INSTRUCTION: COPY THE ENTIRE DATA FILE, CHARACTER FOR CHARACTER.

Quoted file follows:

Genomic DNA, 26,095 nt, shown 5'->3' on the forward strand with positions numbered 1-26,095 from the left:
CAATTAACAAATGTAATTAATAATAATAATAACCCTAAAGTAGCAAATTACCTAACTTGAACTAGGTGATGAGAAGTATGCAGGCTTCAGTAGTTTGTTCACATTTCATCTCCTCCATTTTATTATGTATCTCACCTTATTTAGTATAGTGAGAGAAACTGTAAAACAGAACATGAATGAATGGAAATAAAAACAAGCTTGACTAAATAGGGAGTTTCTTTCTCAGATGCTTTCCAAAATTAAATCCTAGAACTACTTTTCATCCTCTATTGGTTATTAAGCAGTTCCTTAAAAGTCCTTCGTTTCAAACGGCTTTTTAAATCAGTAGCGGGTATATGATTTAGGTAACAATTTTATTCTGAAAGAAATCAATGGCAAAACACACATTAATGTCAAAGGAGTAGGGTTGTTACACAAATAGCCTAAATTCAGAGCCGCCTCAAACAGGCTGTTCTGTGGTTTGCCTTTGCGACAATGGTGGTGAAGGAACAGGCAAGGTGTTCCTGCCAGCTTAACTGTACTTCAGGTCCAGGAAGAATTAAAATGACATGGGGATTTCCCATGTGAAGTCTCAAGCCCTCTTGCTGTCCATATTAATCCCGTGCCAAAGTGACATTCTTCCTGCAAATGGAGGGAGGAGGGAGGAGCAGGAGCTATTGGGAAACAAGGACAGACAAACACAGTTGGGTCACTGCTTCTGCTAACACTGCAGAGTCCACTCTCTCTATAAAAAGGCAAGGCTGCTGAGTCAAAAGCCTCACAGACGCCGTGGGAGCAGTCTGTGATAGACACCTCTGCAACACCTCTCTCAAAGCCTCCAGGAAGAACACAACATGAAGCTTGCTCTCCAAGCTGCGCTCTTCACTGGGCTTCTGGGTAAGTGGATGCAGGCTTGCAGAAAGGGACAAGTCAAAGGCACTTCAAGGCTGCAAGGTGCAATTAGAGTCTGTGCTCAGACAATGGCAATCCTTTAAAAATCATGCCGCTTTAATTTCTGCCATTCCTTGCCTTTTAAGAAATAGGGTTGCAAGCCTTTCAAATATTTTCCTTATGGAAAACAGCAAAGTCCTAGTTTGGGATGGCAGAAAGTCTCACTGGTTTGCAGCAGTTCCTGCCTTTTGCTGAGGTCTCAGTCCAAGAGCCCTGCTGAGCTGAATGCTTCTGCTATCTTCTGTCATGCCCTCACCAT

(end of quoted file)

Genomic DNA, 26,095 nt, shown 5'->3' on the forward strand with positions numbered 1-26,095 from the left:
CAATTAACAAATGTAATTAATAATAATAATAACCCTAAAGTAGCAAATTACCTAACTTGAACTAGGTGATGAGAAGTATGCAGGCTTCAGTAGTTTGTTCACATTTCATCTCCTCCATTTTATTATGTATCTCACCTTATTTAGTATAGTGAGAGAAACTGTAAAACAGAACATGAATGAATGGAAATAAAAACAAGCTTGACTAAATAGGGAGTTTCTTTCTCAGATGCTTTCCAAAATTAAATCCTAGAACTACTTTTCATCCTCTATTGGTTATTAAGCAGTTCCTTAAAAGTCCTTCGTTTCAAACGGCTTTTTAAATCAGTAGCGGGTATATGATTTAGGTAACAATTTTATTCTGAAAGAAATCAATGGCAAAACACACATTAATGTCAAAGGAGTAGGGTTGTTACACAAATAGCCTAAATTCAGAGCCGCCTCAAACAGGCTGTTCTGTGGTTTGCCTTTGCGACAATGGTGGTGAAGGAACAGGCAAGGTGTTCCTGCCAGCTTAACTGTACTTCAGGTCCAGGAAGAATTAAAATGACATGGGGATTTCCCATGTGAAGTCTCAAGCCCTCTTGCTGTCCATATTAATCCCGTGCCAAAGTGACATTCTTCCTGCAAATGGAGGGAGGAGGGAGGAGCAGGAGCTATTGGGAAACAAGGACAGACAAACACAGTTGGGTCACTGCTTCTGCTAACACTGCAGAGTCCACTCTCTCTATAAAAAGGCAAGGCTGCTGAGTCAAAAGCCTCACAGACGCCGTGGGAGCAGTCTGTGATAGACACCTCTGCAACACCTCTCTCAAAGCCTCCAGGAAGAACACAACATGAAGCTTGCTCTCCAAGCTGCGCTCTTCACTGGGCTTCTGGGTAAGTGGATGCAGGCTTGCAGAAAGGGACAAGTCAAAGGCACTTCAAGGCTGCAAGGTGCAATTAGAGTCTGTGCTCAGACAATGGCAATCCTTTAAAAATCATGCCGCTTTAATTTCTGCCATTCCTTGCCTTTTAAGAAATAGGGTTGCAAGCCTTTCAAATATTTTCCTTATGGAAAACAGCAAAGTCCTAGTTTGGGATGGCAGAAAGTCTCACTGGTTTGCAGCAGTTCCTGCCTTTTGCTGAGGTCTCAGTCCAAGAGCCCTGCTGAGCTGAATGCTTCTGCTATCTTCTGTCATGCCCTCACCAT